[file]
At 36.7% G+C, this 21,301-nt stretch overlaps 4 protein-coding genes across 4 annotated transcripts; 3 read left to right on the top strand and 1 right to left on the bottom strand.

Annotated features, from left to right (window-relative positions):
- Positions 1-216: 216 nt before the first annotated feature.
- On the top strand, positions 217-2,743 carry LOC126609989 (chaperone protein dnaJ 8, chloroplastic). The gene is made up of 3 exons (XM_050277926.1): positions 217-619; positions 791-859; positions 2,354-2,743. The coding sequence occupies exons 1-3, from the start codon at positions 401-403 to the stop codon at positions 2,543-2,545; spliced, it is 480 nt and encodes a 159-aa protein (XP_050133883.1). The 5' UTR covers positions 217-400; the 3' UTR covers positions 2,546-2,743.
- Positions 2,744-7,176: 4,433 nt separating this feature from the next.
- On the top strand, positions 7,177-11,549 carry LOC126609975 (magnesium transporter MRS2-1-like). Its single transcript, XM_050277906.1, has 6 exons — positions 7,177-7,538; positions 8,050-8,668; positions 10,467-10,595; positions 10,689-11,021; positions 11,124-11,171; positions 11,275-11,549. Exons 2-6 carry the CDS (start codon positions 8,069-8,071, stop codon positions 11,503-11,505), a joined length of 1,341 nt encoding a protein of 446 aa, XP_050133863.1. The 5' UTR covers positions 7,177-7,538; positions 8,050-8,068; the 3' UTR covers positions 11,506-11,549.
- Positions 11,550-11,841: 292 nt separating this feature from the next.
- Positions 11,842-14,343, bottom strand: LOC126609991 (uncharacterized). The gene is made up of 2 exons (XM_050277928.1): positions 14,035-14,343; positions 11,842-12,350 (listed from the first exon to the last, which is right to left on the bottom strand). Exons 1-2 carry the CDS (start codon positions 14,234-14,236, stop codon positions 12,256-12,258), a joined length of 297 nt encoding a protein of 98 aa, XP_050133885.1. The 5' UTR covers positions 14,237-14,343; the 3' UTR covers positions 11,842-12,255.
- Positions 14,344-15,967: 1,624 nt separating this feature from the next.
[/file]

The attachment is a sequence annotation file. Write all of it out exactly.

At 36.7% G+C, this 21,301-nt stretch overlaps 4 protein-coding genes across 4 annotated transcripts; 3 read left to right on the top strand and 1 right to left on the bottom strand.

Annotated features, from left to right (window-relative positions):
- Positions 1-216: 216 nt before the first annotated feature.
- On the top strand, positions 217-2,743 carry LOC126609989 (chaperone protein dnaJ 8, chloroplastic). The gene is made up of 3 exons (XM_050277926.1): positions 217-619; positions 791-859; positions 2,354-2,743. The coding sequence occupies exons 1-3, from the start codon at positions 401-403 to the stop codon at positions 2,543-2,545; spliced, it is 480 nt and encodes a 159-aa protein (XP_050133883.1). The 5' UTR covers positions 217-400; the 3' UTR covers positions 2,546-2,743.
- Positions 2,744-7,176: 4,433 nt separating this feature from the next.
- On the top strand, positions 7,177-11,549 carry LOC126609975 (magnesium transporter MRS2-1-like). Its single transcript, XM_050277906.1, has 6 exons — positions 7,177-7,538; positions 8,050-8,668; positions 10,467-10,595; positions 10,689-11,021; positions 11,124-11,171; positions 11,275-11,549. Exons 2-6 carry the CDS (start codon positions 8,069-8,071, stop codon positions 11,503-11,505), a joined length of 1,341 nt encoding a protein of 446 aa, XP_050133863.1. The 5' UTR covers positions 7,177-7,538; positions 8,050-8,068; the 3' UTR covers positions 11,506-11,549.
- Positions 11,550-11,841: 292 nt separating this feature from the next.
- Positions 11,842-14,343, bottom strand: LOC126609991 (uncharacterized). The gene is made up of 2 exons (XM_050277928.1): positions 14,035-14,343; positions 11,842-12,350 (listed from the first exon to the last, which is right to left on the bottom strand). Exons 1-2 carry the CDS (start codon positions 14,234-14,236, stop codon positions 12,256-12,258), a joined length of 297 nt encoding a protein of 98 aa, XP_050133885.1. The 5' UTR covers positions 14,237-14,343; the 3' UTR covers positions 11,842-12,255.
- Positions 14,344-15,967: 1,624 nt separating this feature from the next.